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Marina Danilova, John Mollon; Enhanced color discrimination in the vicinity of the caerulean line . Journal of Vision 2009;9(14):36. doi: 10.1167/9.14.36.
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© ARVO (1962-2015); The Authors (2016-present)
Natural illuminants — mixtures of skylight and sunlight - fall on an oblique line in the MacLeod-Boynton chromaticity diagram. This ‘caerulean line’ runs from approximately 476 nm to 576 nm. Chromaticities on one side of the line typically look reddish and chromaticities on the other typically look greenish. We have found that performance thresholds for color discrimination are minimal in the region of this line. We originally observed the effect in the parafovea, but have also found it in the fovea. For the latter measurements, the discriminanda consisted of the two halves of a circular 2-deg field divided vertically by a thin line. Each hemifield was independently jittered in luminance to ensure that discrimination was based on chromaticity. The background was metameric to Illuminant D65. Observers were asked to make a spatial forced-choice, indicating which hemifield was the greener, and feedback was given by auditory signals. To choose our stimuli, we rescaled the vertical axis of the MacLeod-Boynton diagram so that a line passing through 576 nm and the metamer of Illuminant D65 had a slope of -45 deg. We then selected a series of lines that intersected this line at 90 deg, and we measured discrimination along these lines. In a given block of trials, the chromaticities were always equidistant from a given point on the test line but their separation was increased or decreased according to the observer's performance. In different blocks, we probed different positions along the test line. Thresholds were expressed in terms of the factor by which L/(L+M) was changed. Discrimination was optimal near the caerulean line, and thus near the equilibrium hue where independent, phenomenological, measurements showed a transition from reddish to greenish.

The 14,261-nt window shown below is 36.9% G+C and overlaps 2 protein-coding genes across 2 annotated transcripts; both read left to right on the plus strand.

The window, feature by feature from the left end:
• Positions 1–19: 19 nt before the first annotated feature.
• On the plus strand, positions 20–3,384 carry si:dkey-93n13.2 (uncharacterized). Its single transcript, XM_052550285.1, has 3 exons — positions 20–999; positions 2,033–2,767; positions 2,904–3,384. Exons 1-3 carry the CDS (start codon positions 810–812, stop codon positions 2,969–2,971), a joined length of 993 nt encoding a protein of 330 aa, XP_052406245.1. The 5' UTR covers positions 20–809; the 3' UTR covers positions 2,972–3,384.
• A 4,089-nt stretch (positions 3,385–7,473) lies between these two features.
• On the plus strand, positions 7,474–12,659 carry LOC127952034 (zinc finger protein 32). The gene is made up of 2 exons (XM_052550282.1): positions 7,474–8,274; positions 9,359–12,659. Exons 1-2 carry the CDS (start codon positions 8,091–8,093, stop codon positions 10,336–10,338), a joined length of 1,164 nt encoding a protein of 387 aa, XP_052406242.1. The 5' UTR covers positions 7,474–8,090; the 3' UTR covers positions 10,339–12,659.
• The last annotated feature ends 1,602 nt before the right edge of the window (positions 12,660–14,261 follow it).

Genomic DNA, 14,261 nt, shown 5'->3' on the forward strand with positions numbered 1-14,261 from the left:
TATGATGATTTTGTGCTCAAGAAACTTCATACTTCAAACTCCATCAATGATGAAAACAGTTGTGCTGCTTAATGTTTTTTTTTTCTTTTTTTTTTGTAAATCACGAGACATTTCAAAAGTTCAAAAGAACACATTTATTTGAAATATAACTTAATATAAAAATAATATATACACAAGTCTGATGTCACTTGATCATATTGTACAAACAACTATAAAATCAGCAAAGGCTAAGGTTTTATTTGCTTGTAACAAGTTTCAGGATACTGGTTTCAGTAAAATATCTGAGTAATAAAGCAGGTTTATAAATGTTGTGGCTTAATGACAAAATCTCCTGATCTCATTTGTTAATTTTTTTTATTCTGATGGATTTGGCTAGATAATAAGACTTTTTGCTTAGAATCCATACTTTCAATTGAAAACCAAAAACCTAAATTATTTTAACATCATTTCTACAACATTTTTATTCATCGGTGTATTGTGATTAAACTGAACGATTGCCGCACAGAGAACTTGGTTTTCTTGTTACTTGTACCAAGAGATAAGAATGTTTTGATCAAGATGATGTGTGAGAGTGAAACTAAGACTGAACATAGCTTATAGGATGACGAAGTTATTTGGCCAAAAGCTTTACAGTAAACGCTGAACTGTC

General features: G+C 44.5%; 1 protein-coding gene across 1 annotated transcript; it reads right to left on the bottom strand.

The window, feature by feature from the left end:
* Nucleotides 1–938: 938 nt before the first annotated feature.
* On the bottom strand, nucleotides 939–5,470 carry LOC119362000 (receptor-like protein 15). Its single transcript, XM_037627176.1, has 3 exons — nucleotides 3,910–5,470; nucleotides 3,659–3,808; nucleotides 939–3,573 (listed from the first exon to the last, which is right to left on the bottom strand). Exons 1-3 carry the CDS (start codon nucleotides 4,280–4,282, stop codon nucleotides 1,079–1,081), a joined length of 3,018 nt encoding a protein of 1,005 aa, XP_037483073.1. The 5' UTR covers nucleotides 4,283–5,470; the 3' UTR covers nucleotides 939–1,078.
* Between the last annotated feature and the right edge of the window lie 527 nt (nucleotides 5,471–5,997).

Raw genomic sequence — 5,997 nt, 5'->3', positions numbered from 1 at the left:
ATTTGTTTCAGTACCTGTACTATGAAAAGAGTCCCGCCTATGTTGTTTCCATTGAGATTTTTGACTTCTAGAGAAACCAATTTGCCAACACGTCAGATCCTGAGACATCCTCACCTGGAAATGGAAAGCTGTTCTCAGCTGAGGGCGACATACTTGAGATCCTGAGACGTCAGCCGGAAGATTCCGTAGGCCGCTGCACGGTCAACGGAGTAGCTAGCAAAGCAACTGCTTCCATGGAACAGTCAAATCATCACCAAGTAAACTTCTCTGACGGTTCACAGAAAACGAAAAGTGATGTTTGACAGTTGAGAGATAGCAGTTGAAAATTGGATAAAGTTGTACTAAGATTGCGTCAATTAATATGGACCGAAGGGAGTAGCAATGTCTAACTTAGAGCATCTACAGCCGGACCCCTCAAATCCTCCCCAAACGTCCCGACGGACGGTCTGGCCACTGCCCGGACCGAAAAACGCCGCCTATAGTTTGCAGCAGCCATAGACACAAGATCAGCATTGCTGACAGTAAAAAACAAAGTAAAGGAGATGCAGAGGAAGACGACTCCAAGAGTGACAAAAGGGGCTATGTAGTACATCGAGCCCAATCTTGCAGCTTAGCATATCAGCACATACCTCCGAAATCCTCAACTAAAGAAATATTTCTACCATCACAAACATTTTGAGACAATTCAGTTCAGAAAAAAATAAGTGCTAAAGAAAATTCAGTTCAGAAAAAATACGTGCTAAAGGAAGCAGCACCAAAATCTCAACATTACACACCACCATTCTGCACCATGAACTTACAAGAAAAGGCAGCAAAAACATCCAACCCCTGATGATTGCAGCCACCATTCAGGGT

These results reveal a performance optimum that approximately coincides with the phenomenological transition from red to green. Does the effect arise because the mapping of categories onto responses is simplest near the equilibrium hue, ensuring that observers make fewer response errors? To tackle this question (which will always arise where optimal discrimination is found at a phenomenological category boundary), we adopted a forced-choice version of a Same-Different judgment. On each trial, there are two presentations, 500 msec apart. In one presentation, the two target hemifields are physically identical and on the other they differ as in the earlier experiment. The observer reports merely which interval contains the differing stimuli. Enhanced performance is still found near the category boundary.
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